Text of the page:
Software vendors can benefit from a fast-loading website that delivers accurate and relevant results for customers. Since customers need to factor in numerous parameters before purchasing software, the federated search feature emerges as a must-have for software enterprises. This functionality will:

  • Allow users to search the entire website--from blogs to documentation with a single query
  • Enable users to view search results in real-time--as the users type
  • Help categorize products into different groups to make them easier to interpret for the end-user
  • Empower users to use pictures and short descriptions to make content discovery and navigation easier and more accessible 

All these features will help SaaS vendors to deliver a positive user experience, from start to finish.

The Bottom Line

Federated search is ubiquitous and contextual in nature. You may have already experienced it without realizing it. While it is a known fact that users do not access website content based on search alone, federated search still plays a vital role in helping customers get the information they need within seconds, simultaneously from diverse touch-points. 

This is why you need an AI-powered search feature such as Argoid. Its fast, accurate, and AI-based search can boost  customer retention with hyper-relevant search results. If you wish to deliver personalized searches to your customers, Argoid is the way to go.

Federated search adds value and browsability to your website's content. Moreover, it laces your customer experience with unparalleled levels of ease, convenience, and simplicity.


Q1. What is a federated search?

Federated search signifies a technique that enables users to receive aggregated results from multiple data resources, all with a single search query.

Q2. What are the common information 'sources' for federated search?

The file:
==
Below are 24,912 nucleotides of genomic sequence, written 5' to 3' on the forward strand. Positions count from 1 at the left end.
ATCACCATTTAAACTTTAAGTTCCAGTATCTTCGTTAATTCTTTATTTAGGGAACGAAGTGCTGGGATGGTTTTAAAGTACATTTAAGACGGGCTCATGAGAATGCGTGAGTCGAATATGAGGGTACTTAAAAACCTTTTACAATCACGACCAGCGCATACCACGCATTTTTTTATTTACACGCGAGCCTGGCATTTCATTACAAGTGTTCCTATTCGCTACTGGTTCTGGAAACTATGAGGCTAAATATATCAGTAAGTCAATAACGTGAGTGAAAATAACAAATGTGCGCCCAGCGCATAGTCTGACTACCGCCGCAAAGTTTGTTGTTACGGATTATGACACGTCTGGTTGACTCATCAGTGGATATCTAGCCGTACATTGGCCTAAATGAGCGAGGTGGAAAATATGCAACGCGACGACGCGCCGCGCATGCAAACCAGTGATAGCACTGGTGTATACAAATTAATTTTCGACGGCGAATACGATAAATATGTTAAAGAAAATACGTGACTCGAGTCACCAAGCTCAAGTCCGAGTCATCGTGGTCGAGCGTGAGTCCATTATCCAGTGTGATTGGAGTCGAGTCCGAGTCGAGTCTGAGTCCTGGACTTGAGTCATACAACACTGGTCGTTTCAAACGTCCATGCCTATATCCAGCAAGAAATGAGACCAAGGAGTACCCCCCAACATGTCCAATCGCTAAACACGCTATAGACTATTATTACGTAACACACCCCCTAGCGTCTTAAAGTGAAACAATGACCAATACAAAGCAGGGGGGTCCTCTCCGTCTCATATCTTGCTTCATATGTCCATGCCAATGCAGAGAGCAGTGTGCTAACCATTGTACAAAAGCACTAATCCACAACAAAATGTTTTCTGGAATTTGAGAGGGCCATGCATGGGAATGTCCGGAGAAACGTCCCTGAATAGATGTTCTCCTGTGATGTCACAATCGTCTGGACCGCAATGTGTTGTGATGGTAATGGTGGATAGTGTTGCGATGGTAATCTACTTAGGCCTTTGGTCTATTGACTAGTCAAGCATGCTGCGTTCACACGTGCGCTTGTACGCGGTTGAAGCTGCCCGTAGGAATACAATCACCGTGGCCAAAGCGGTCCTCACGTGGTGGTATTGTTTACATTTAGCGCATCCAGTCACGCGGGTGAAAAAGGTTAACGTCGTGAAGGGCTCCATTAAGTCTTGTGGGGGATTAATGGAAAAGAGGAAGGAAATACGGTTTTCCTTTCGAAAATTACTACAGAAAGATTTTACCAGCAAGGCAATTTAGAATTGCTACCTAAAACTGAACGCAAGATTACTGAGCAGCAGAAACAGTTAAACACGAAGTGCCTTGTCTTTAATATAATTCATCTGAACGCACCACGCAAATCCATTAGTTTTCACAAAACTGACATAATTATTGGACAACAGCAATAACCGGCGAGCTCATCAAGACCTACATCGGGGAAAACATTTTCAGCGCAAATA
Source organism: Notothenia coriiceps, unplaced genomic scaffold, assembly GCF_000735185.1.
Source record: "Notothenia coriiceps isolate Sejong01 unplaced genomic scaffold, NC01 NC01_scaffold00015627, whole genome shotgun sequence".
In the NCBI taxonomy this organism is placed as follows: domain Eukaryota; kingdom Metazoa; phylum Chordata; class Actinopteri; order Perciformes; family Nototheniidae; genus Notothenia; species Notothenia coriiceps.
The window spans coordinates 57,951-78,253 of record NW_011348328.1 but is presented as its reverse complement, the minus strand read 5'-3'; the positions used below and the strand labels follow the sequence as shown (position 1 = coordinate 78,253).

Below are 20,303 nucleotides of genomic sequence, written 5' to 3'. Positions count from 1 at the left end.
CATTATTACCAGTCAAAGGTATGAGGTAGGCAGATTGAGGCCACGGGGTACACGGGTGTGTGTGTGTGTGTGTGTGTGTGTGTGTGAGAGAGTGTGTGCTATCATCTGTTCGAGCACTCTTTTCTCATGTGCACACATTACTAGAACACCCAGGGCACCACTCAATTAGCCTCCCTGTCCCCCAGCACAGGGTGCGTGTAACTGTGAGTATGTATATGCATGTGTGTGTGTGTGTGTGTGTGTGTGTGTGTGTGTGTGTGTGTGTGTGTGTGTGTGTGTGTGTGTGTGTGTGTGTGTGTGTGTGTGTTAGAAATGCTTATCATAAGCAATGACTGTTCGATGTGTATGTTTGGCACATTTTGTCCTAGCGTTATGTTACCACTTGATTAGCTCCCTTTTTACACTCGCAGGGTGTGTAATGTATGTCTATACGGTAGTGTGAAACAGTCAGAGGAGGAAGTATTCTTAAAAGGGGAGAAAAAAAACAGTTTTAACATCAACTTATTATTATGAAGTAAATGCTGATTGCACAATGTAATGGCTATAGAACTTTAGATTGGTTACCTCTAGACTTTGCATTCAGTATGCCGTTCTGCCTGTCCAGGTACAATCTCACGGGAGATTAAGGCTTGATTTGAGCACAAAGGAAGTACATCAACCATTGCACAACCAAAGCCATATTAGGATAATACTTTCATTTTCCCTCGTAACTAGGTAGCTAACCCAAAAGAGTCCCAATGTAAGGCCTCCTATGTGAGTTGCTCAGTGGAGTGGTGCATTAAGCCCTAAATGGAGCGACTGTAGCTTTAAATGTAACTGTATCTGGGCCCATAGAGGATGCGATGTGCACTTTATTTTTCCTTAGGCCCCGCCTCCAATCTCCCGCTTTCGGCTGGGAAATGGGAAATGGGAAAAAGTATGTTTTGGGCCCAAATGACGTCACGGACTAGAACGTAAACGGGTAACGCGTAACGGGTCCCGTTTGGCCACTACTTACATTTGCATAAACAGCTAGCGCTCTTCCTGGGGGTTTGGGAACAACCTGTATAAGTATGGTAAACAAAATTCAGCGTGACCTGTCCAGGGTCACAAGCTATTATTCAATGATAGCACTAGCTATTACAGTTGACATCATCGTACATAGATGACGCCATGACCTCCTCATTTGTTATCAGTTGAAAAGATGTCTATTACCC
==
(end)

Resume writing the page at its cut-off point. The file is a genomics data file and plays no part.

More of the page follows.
The 'sources' refer to databases, documentation, websites, applications, project management software, knowledge management systems, blogs, and Content Management Systems.

Q3. What are the different components of federated search?

There are two components for Federated Search: Index, which is an aggregation of the data to search and helps drive efficient searches. The second one is a search function, which is the element that looks for relevant data among the index in response to a specific query. Together, these two components interact to make federated search a reality.

Q4. What are the benefits of federated search?

Federated search presents numerous benefits for big and small organizations alike such as high data security and reliability, more accurate search results, faster response times, improved user experience, higher conversion rates, and greater sales. All in all, customers get access to exactly the kind of information they want and when they want it.

Q5. Between Search-Time Merging and Index-Time Merging, which one is better?

If you want to maximize website/app performance, using an index-time merging architecture makes more sense. While the initial setup is effort-intensive, once your content is created into your central index, customers can search the data faster and get more relevant results, quickly and more effectively.